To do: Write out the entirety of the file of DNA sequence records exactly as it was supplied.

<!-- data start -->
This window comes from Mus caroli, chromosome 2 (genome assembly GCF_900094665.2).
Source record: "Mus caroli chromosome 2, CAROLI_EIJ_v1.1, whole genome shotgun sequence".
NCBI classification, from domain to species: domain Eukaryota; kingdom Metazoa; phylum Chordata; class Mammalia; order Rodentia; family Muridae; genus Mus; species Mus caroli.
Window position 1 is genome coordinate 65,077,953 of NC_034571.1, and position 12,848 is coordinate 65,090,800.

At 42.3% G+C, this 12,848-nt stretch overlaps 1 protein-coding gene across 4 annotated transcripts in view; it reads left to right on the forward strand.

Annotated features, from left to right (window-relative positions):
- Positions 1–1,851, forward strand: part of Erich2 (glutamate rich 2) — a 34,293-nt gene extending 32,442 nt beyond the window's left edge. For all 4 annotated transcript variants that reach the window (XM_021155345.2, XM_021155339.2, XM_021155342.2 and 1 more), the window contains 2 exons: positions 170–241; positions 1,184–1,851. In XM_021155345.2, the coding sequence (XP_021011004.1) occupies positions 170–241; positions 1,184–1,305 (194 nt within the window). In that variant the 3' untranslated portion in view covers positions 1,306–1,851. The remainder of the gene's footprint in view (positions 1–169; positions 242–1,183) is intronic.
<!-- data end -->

This window comes from Mus caroli, chromosome 2 (genome assembly GCF_900094665.2).
Source record: "Mus caroli chromosome 2, CAROLI_EIJ_v1.1, whole genome shotgun sequence".
NCBI classification, from domain to species: domain Eukaryota; kingdom Metazoa; phylum Chordata; class Mammalia; order Rodentia; family Muridae; genus Mus; species Mus caroli.
Window position 1 is genome coordinate 65,077,953 of NC_034571.1, and position 12,848 is coordinate 65,090,800.

At 42.3% G+C, this 12,848-nt stretch overlaps 1 protein-coding gene across 4 annotated transcripts in view; it reads left to right on the forward strand.

Annotated features, from left to right (window-relative positions):
- Positions 1–1,851, forward strand: part of Erich2 (glutamate rich 2) — a 34,293-nt gene extending 32,442 nt beyond the window's left edge. For all 4 annotated transcript variants that reach the window (XM_021155345.2, XM_021155339.2, XM_021155342.2 and 1 more), the window contains 2 exons: positions 170–241; positions 1,184–1,851. In XM_021155345.2, the coding sequence (XP_021011004.1) occupies positions 170–241; positions 1,184–1,305 (194 nt within the window). In that variant the 3' untranslated portion in view covers positions 1,306–1,851. The remainder of the gene's footprint in view (positions 1–169; positions 242–1,183) is intronic.